Knowledge, attitudes and perceptions of medical male circumcision as an HIV prevention procedure by white and Indian male students at the University of KwaZulu-Natal's Howard College.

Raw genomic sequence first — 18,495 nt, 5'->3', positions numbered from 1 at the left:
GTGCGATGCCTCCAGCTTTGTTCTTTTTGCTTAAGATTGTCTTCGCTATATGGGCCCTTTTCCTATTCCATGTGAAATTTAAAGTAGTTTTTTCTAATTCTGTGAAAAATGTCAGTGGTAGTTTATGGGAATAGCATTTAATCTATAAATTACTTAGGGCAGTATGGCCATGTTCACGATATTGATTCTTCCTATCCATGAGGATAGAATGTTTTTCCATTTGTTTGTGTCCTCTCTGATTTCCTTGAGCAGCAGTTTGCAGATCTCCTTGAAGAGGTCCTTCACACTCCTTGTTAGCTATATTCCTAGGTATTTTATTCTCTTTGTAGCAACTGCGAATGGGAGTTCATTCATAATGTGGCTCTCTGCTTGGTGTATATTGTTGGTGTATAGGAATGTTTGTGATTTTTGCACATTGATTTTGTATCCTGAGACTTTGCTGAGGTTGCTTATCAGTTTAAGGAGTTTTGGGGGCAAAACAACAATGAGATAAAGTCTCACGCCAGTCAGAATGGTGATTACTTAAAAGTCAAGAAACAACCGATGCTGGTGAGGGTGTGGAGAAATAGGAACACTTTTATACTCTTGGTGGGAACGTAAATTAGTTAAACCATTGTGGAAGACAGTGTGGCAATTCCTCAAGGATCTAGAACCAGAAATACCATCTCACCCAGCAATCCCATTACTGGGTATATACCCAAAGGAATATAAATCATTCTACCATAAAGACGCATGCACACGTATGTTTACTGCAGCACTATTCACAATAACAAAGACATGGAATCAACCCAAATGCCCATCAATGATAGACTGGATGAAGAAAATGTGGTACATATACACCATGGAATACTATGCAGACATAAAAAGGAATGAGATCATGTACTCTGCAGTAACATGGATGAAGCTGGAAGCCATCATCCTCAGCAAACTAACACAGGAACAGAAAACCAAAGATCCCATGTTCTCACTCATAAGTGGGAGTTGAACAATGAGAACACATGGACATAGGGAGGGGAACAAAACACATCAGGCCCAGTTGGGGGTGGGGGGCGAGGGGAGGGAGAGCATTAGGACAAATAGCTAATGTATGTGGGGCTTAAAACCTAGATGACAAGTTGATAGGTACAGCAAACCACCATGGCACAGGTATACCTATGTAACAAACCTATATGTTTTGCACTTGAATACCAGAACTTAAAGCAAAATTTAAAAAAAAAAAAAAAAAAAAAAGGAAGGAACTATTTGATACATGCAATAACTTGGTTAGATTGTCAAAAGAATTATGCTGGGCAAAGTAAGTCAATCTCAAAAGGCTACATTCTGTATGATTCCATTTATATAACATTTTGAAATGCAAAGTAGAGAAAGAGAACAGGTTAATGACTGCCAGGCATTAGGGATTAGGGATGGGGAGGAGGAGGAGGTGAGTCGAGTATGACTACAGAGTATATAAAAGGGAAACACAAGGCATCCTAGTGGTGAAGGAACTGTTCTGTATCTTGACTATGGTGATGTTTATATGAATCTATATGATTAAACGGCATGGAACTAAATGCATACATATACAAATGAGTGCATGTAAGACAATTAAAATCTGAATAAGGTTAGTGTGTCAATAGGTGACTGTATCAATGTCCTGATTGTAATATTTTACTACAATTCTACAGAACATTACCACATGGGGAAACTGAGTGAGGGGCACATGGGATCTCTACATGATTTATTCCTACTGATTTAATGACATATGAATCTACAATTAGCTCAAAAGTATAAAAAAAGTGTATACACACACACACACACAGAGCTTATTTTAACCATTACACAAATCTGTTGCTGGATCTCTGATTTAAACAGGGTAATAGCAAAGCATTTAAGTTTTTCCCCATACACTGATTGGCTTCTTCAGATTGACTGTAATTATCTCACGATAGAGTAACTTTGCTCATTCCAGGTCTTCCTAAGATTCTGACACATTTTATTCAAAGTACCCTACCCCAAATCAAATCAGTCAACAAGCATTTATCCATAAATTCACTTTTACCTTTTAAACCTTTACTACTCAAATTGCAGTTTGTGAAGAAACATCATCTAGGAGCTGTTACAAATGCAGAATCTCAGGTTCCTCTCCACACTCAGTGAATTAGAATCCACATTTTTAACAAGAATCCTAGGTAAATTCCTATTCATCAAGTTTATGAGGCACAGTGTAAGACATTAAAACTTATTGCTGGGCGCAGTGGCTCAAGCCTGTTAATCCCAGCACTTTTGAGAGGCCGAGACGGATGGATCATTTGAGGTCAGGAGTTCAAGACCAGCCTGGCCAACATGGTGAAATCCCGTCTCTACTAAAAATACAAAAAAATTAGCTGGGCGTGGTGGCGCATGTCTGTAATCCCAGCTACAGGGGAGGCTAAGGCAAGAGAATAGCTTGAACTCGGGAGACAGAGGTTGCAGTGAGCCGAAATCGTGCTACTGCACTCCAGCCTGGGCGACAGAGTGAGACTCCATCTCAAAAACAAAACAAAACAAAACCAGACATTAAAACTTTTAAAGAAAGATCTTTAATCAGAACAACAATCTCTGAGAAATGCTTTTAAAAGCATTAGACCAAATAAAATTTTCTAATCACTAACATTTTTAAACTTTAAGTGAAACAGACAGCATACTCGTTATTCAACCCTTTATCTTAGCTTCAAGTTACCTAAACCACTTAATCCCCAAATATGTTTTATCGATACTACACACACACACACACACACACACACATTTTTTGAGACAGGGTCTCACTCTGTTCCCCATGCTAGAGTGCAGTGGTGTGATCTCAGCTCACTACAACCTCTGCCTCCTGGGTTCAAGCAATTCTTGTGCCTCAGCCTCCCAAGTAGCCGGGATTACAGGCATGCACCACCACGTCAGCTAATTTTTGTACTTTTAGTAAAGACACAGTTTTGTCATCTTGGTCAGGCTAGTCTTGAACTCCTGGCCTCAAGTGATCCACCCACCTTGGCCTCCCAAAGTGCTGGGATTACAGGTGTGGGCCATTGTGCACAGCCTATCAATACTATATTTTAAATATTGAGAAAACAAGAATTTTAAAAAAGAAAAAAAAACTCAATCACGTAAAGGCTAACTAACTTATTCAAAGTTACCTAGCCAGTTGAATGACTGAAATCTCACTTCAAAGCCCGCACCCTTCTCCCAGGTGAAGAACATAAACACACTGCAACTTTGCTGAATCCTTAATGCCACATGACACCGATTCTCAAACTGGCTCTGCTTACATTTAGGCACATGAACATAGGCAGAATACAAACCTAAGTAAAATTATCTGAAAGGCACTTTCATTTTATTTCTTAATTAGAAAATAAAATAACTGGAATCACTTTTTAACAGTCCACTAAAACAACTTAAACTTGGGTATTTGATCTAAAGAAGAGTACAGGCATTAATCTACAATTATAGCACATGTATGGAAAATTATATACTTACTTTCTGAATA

This study establishes the knowledge, perceptions and attitudes of white and Indian male students at the University of KwaZulu-Natal’s (UKZN) Howard College on Medical Male Circumcision (MMC) as an HIV prevention procedure. The study is informed by data that represents HIV as infecting and affecting larger proportions of black people compared to white and Indian people. This creates a perception that, in South Africa and elsewhere, HIV/AIDS is an exclusively “black” disease or problem. The researcher assessed the level of knowledge and attitudes of White and Indian male students in order to establish acceptability of HIV prevention by these two demographics. MMC was used as an example. This choice was informed by the UKZN’s formal adoption and roll out of MMC as its latest HIV prevention strategy for students. By establishing the level of knowledge, perceptions and attitudes of white and Indian male students on MMC and its reported medical benefits (for example, the fact that it reduces the risk of infection by at least 60%), the researcher sought to address two related questions: To what extent do non-black student demographics care about HIV prevention? To what extent do white and Indian students reflect about HIV prevalence amongst themselves? The study is rooted in the Health Belief Model, a model which explains health behaviour change in terms of barriers, benefits and cues to action. The study is also informed by the Social Ecology Model, which recognises the interwoven relationship that exists between individuals and their greater environment, and how one influences the other. The findings suggest that the perception that white and Indian students are not at risk of HIV is relatively widespread. By extension, the perception that strategies such as MMC are meant exclusively for black students is held by many. The attitude towards HIV prevention in general and MMC in particular is indifferent. Ironically, knowledge of HIV prevention in general is high, but has failed to translate into uptake for MMC by white and Indian male students at Howard College. These findings demonstrate that the association of HIV with a specific race is both a sad fact and a sign of enduring prejudices and stigma. The study recommends that such stigma should be dealt with through critical health communication strategies and approaches that i) question the social reproduction of stigma and ii) are race sensitive. Critical sentitivity to (the complexities of) race in public health communication has the potential to radically minimise the reproduction of distorted knowledge, attitudes and perceptions of certain races as natural bearers of deadly viruses.
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